ZIMBABWE’S tough economic environment characterised by high inflation, currency valuation concerns, rising costs and price controls will hit Seed Co Ltd earnings at year-end, the company said.
CE Morgan Nzwere told analysts in Harare this week that he expects adverse impact from the economic situation in the country. He said Zimbabwe earnings will be negatively impacted by economic turbulence being experienced in the second half of the year.
Nzwere said the company’s inability to increase prices in line with rising inflation was a cause for concern.
“When we tried to re-price, there was a lot of outcry in the market. Essentially, we are faced with a situation where costs are rising and we can’t increase prices. When we increased prices, we became public enemy number one,” he said in his presentation to analysts.
Zimbabwe accounts for a significant share of Seed Co sales volumes thanks to government’s command agriculture programmes.
The country’s currency, the bond note, which was said to have the same value as the US dollar at introduction two years ago, is trading at a discount of 350% to the greenback.
Government is now charging duty on imported cars in forex, a development many say signals the slow redollarisation of the economy.
He said the company had made an investment in processing facilities in East Africa from the US$90 million raised from the unbundling of Seed Co International.
Nzwere said gross margins had remained steady in the period under review owing to a better product mix that saw more certified wheat seed sales compared to standard grade sales.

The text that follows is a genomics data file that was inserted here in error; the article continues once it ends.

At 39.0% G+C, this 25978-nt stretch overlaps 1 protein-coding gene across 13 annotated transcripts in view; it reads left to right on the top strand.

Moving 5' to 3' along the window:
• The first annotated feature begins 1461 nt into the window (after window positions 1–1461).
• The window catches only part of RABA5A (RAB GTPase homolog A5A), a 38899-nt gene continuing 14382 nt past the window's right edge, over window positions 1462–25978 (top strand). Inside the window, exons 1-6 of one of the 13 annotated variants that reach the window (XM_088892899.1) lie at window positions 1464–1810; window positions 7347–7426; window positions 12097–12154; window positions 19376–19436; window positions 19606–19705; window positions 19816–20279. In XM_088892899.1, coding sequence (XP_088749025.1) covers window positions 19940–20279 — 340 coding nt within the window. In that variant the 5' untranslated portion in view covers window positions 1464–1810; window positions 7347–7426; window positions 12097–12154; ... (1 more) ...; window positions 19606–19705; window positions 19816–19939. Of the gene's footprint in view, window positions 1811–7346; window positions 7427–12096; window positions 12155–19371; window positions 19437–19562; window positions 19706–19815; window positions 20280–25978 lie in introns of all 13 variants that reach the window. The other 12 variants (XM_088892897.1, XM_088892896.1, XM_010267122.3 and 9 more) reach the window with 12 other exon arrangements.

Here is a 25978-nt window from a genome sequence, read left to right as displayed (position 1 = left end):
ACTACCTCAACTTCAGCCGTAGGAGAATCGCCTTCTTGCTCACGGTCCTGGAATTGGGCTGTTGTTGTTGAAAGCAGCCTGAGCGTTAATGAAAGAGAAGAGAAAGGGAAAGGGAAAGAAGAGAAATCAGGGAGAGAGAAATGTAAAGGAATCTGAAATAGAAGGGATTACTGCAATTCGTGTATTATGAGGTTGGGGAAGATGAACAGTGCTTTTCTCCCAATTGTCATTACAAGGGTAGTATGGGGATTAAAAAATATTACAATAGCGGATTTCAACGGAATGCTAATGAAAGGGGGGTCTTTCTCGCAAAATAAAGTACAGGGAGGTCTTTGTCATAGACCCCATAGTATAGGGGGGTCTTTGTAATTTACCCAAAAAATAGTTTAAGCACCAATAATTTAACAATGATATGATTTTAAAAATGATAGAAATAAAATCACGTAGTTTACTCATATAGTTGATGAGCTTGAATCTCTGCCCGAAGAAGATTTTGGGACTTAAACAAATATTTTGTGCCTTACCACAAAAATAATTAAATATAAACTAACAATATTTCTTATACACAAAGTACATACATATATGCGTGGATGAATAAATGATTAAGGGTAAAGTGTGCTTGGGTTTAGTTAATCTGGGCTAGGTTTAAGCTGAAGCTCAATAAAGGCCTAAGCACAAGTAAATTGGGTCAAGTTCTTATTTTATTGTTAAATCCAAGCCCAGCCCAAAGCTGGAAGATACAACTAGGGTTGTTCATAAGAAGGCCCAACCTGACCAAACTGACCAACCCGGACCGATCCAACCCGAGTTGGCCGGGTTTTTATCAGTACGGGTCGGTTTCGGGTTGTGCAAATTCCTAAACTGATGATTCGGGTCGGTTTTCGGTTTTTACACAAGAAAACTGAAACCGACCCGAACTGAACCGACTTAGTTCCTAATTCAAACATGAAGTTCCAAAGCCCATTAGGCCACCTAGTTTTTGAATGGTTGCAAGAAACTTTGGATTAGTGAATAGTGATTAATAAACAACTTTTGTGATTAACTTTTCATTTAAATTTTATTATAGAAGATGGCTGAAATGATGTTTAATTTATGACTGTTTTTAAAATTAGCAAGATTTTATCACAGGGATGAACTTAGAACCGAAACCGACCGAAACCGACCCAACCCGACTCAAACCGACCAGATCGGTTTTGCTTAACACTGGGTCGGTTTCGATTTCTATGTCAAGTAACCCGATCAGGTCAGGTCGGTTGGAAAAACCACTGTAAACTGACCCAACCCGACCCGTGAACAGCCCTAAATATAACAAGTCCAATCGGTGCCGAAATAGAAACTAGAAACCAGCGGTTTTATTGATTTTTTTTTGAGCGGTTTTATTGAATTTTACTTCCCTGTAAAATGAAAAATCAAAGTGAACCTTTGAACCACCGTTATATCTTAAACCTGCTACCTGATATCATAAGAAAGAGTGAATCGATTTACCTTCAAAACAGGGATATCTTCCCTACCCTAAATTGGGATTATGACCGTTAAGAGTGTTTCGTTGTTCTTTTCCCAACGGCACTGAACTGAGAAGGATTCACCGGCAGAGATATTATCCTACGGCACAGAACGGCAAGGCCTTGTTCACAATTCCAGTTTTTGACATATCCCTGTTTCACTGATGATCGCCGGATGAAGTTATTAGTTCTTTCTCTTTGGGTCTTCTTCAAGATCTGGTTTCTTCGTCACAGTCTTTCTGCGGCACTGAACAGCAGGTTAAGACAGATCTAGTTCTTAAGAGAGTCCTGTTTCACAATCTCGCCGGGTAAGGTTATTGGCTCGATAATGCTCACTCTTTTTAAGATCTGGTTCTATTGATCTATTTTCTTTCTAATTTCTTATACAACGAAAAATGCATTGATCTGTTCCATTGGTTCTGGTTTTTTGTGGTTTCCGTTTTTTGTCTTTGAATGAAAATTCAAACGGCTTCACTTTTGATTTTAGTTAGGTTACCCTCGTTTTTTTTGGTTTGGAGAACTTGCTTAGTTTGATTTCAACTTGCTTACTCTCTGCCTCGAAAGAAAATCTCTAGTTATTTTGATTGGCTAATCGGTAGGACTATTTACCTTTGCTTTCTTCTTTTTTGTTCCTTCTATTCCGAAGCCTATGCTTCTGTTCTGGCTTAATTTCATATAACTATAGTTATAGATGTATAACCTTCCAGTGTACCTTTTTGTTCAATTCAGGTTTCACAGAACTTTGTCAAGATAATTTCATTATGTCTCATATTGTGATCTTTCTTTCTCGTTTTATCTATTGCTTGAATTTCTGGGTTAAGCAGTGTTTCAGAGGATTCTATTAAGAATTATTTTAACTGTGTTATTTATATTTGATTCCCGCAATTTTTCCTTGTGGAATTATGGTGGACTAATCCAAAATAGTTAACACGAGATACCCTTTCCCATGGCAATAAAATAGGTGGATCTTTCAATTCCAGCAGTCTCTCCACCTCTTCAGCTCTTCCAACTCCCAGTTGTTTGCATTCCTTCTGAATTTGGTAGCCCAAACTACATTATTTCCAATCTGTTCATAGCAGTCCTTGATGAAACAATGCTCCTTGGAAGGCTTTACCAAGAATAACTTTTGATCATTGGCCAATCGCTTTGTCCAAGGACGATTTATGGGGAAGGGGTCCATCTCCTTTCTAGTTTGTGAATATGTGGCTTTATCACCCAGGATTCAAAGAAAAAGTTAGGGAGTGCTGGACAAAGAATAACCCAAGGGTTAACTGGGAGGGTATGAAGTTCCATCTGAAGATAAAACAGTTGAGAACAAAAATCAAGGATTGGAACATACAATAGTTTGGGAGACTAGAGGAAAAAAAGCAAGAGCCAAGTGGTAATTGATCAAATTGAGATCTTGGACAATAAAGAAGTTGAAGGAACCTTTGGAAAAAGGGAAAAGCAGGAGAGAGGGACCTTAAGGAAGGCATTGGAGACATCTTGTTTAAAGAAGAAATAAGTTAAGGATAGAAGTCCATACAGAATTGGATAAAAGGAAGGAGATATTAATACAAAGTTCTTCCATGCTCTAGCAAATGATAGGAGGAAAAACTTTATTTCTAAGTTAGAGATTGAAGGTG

He said the group had experienced seed-drying challenges in most production centres as the rainfall season ended late. Nzwere said product demand continued to outstrip supply due to climate change in all markets.
“We ended up leaving a lot of money on the table,” he said.
Despite these production challenges, current season production is higher than last year, Nzwere said.
He said seed available for sale is expected to close the FY19 20% higher than last year with 80% of the seed having been received from growers.
Regional sales volumes came down 3% as a result of delays on account of late stocks delivery.
“In Nigeria we are ramping up production but security concerns remain. Whenever there is an election, there is always a bit of tension. We are operating north of Abuja,” he said, adding the company is developing markets and sales channels.
Nzwere said Angola was showing a lot of potential.
“They want the yellow maize variety and we are a white variety sort of company. We then said to them can you make a commitment so that we don’t end up with stock sitting on the balance sheet,” he said.
Nzwere said the group’s vegetable business was progressing in the way he wanted.
“By end of year, we should get money on the bottom line,” he said.
On Zimbabwe, Nzwere said the country was a concern, given the nostro and liquidity challenges.
“Seed growers are concerned and we have to keep them motivated. But worries over how much the company has to pay remain a headache,” he said.
“Inflationary pressures post-reporting period to impact monetary assets, cashflows and profitability as public support business was secured before October currency crisis. Value preservation (is a) key focus area going forward.”
He is optimistic Malawi will fare much better this year financially.
Turnover went up 21% on higher maize seed sales and exports into Mozambique.
The group’s revenue rose 82% in the half year to September 30 at US$29 million from US$15,9 million.
The company reported net earnings from continuing operations of US$5,9 million in the period under review and US$63 million from discontinued operations.
Earnings per share stood at 28,54 cents.